Monuments and Memorial Sights of Prachatice
We enter the Old Town through the massive Lower Gate (Dolní brána). The gate comes from the 16th century and is also known as Písek Gate. It was part of the city‘s former Medieval fortification system. Notice the loft merlins with pinnacles on the gates. Above the entrance, the gate is decorated with a painting of the Rožmberk Rider, with a Latin inscription added that celebrates the glorious bloom of the city during the rule of the Rožmberks. Also worth mention are the preserved capstans through which the chains of the drawbridge passed through. After passing through the vaulted inner area, you will notice that the gate is actually doubled. Look up at the ceiling of the second inner gate, actually the older one, and you will see remnants of wall paintings from the 15th century. On the left, there is also a wooden picture of the Calvary.
Entrance to the Old Town also used to be possible through a second gate, known as Pasovská (Passau). This gate was torn down in 1859. Part of its stone decorative elements can be seen today in the atrium of the Old Town Hall on the square.
To the left of the gate, our attention is immediately caught by the richly decorated house No. 29. The building‘s present appearance comes from the Renaissance reconstruction from 1557. The house is known by its original owner, Heydl, whose name is inscribed into the facade. The building features exceptionally intricate sgraffito decoration, also featuring unusual tapered block and figural and ornamental motifs. The merlons are also notable, finishing the attic gable. The historical atmosphere of the house is given its final touches by the upper part of its facade, lightly “wavy” and extending into the street.
Church of St. Jacob the Greater
From the Heydl House, your steps will naturally lead you to the massive building of the Late Gothic dean‘s church of St. Jacob the Greater, the patron of merchants and traders. The church bears a 53 meter high tower and has been the dominant feature of Prachatice for over half a millennium – it was completed after nearly two hundred years of construction, in 1500. Construction began shortly after Prachatice was founded, evidently at the beginning of the 14th century. This is the period from which we receive the presbytery, the oldest part of the church. In 2007–2009, the wall paintings in the presbytery were revealed and gradually restored. The oldest of the paintings comes from the 1440‘s. Part of the church is also the chapel, consecrated to St. John N. Neumann in 1993. The structure was originally supposed to have two towers, but only one was finally completed – this might have been intentional, so as not to block the view from one of the towers. The tower has changed its appearance several times over the centuries, and the present appearance is the result of repairs after the fire of 1832. Several changes were made to the building plans over the course of the church‘s construction, partly due to the several fires that damaged the church while it was still partially built.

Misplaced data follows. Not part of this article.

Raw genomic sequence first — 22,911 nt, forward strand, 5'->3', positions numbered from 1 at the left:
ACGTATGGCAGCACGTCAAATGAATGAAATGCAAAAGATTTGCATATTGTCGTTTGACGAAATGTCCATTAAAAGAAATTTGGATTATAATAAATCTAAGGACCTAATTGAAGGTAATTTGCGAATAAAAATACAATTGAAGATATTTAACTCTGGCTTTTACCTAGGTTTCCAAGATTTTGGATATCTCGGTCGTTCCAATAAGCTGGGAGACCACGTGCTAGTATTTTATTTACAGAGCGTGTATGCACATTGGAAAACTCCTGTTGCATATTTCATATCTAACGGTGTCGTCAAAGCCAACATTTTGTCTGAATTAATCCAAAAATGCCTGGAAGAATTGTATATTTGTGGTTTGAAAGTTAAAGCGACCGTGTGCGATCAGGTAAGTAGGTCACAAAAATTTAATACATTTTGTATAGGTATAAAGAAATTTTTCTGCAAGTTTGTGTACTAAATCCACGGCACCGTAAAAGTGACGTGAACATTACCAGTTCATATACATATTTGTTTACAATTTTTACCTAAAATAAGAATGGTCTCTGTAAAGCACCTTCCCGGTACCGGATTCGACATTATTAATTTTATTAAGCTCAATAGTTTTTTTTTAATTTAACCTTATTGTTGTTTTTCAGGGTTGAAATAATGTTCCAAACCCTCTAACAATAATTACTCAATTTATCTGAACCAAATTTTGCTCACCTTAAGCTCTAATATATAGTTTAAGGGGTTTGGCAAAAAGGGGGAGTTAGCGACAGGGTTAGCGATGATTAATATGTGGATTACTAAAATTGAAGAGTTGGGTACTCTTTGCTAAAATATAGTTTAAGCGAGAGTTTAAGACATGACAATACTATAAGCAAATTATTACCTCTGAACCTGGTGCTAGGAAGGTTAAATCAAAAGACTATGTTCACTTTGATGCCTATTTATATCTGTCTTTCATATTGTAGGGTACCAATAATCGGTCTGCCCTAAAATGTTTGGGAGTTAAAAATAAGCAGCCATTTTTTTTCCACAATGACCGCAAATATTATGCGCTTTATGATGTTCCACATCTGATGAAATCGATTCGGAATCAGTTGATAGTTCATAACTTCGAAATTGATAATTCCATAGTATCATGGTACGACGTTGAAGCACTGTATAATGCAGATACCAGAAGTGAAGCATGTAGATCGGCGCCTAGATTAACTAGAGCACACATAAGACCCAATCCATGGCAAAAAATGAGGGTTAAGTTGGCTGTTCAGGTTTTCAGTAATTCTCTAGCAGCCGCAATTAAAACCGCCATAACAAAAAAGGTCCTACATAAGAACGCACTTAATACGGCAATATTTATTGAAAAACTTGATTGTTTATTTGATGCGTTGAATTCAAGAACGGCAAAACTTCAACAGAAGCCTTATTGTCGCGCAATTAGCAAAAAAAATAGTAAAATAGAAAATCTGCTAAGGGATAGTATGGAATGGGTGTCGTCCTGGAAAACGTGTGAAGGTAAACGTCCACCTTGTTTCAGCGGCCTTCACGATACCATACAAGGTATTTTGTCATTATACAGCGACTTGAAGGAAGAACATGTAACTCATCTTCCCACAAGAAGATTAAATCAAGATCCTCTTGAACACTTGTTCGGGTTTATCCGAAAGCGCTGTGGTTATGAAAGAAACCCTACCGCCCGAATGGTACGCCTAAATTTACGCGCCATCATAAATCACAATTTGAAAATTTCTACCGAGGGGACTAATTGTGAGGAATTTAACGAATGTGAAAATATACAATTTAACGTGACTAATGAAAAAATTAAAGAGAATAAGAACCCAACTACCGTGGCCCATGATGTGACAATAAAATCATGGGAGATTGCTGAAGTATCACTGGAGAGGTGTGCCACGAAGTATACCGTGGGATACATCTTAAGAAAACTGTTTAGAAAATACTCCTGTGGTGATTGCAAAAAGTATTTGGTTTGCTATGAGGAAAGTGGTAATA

Inside the church, your attention will be drawn to the net vaulting from the beginning of the 16th century, giving this massive structure a surprisingly fragile and light impression. The construction of the ceiling truss is also original, from the 15th century. It is interesting to note that this was built without using a single nail. The church‘s main altar was created in 1653 by the woodcarver Jan Webr from Kašperské Hory, and the organ from the 15th century is also valuable.
The church tower has been open to visitors since 2006, and during good weather, the ascent up the tower is well worth the effort. After conquering 157 steps, you will find yourself at a height of 40 meters to enjoy a magnificent view of the entire Prachatice Old Town and the surrounding landscape.
Behind the church, on Děkanská Ulice at house No. 33, you will see what‘s considered the most beautiful sgraffito in town. It comes from 1563 and portrays the Lord‘s Last Supper.
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